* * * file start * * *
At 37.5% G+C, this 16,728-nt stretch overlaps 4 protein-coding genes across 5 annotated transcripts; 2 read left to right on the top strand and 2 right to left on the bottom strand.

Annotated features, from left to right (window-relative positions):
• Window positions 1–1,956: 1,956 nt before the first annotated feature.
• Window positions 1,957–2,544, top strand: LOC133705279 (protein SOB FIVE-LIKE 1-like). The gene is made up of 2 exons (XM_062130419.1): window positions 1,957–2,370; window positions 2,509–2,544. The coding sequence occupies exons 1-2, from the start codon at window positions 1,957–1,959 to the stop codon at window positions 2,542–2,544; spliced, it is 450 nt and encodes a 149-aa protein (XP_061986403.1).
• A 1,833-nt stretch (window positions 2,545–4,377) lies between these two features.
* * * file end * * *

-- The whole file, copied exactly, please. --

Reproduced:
At 37.5% G+C, this 16,728-nt stretch overlaps 4 protein-coding genes across 5 annotated transcripts; 2 read left to right on the top strand and 2 right to left on the bottom strand.

Annotated features, from left to right (window-relative positions):
• Window positions 1–1,956: 1,956 nt before the first annotated feature.
• Window positions 1,957–2,544, top strand: LOC133705279 (protein SOB FIVE-LIKE 1-like). The gene is made up of 2 exons (XM_062130419.1): window positions 1,957–2,370; window positions 2,509–2,544. The coding sequence occupies exons 1-2, from the start codon at window positions 1,957–1,959 to the stop codon at window positions 2,542–2,544; spliced, it is 450 nt and encodes a 149-aa protein (XP_061986403.1).
• A 1,833-nt stretch (window positions 2,545–4,377) lies between these two features.